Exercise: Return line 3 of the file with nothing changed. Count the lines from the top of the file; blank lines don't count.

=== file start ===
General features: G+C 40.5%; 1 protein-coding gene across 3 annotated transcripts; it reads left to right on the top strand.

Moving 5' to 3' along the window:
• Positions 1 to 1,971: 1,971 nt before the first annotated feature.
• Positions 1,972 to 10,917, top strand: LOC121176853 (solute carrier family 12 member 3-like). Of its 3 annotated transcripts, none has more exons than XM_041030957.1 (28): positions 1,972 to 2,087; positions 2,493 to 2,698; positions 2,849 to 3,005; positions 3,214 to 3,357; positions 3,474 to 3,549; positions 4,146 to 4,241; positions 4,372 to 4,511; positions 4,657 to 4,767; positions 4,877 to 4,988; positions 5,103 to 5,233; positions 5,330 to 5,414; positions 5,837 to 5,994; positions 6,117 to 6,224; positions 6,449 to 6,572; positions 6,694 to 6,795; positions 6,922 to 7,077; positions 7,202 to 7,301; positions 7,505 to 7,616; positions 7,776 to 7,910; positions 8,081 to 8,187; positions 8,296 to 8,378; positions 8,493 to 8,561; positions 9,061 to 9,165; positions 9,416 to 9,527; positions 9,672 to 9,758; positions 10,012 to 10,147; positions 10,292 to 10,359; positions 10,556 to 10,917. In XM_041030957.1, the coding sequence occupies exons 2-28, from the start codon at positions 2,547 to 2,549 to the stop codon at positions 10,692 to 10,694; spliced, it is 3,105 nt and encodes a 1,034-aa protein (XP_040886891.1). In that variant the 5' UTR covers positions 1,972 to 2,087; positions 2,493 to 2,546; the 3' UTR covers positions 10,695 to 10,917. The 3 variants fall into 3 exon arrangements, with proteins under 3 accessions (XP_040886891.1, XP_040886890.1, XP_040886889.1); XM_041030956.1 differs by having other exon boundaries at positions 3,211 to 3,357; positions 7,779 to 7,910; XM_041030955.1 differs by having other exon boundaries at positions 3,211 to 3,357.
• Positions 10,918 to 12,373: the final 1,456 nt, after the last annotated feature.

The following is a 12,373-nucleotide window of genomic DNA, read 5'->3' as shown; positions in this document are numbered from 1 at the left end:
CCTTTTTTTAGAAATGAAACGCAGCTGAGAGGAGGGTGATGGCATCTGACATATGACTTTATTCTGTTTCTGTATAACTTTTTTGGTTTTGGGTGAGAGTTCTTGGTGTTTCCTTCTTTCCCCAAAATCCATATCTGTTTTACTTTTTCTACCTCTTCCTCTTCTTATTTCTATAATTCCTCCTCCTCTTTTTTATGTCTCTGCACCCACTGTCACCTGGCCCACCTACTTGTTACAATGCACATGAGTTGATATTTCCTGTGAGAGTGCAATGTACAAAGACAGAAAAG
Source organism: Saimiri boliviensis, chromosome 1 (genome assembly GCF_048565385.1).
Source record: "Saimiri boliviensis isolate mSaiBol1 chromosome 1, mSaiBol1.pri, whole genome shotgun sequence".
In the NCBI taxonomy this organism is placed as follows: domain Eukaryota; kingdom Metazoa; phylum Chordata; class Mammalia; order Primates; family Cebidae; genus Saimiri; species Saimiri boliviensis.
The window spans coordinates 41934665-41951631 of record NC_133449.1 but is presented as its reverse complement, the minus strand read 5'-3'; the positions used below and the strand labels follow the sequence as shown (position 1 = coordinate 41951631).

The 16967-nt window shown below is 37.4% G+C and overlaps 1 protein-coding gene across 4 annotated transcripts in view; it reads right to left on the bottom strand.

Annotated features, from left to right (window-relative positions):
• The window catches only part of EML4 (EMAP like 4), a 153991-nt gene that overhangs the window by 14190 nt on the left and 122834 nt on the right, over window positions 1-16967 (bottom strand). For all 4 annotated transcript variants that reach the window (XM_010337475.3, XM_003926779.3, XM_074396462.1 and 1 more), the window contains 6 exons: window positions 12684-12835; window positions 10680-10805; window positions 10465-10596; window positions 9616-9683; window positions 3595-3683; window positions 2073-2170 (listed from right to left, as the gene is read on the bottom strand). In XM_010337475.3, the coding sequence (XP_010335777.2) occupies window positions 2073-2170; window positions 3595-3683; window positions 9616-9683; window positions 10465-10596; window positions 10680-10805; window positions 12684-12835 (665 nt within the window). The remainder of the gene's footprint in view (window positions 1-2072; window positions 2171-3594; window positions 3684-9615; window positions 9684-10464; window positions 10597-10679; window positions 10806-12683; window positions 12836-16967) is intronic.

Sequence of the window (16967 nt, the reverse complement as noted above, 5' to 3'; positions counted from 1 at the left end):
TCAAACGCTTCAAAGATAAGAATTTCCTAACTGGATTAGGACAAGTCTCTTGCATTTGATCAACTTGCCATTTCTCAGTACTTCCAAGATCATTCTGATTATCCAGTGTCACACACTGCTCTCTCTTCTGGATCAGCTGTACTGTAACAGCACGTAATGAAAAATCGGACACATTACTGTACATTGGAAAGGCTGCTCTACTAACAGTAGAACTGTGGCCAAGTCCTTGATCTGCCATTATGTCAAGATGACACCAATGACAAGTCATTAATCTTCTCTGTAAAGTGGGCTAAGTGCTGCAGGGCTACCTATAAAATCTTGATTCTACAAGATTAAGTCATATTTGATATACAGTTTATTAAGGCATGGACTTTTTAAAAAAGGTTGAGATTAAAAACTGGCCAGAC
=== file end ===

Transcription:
• Positions 1 to 1,971: 1,971 nt before the first annotated feature.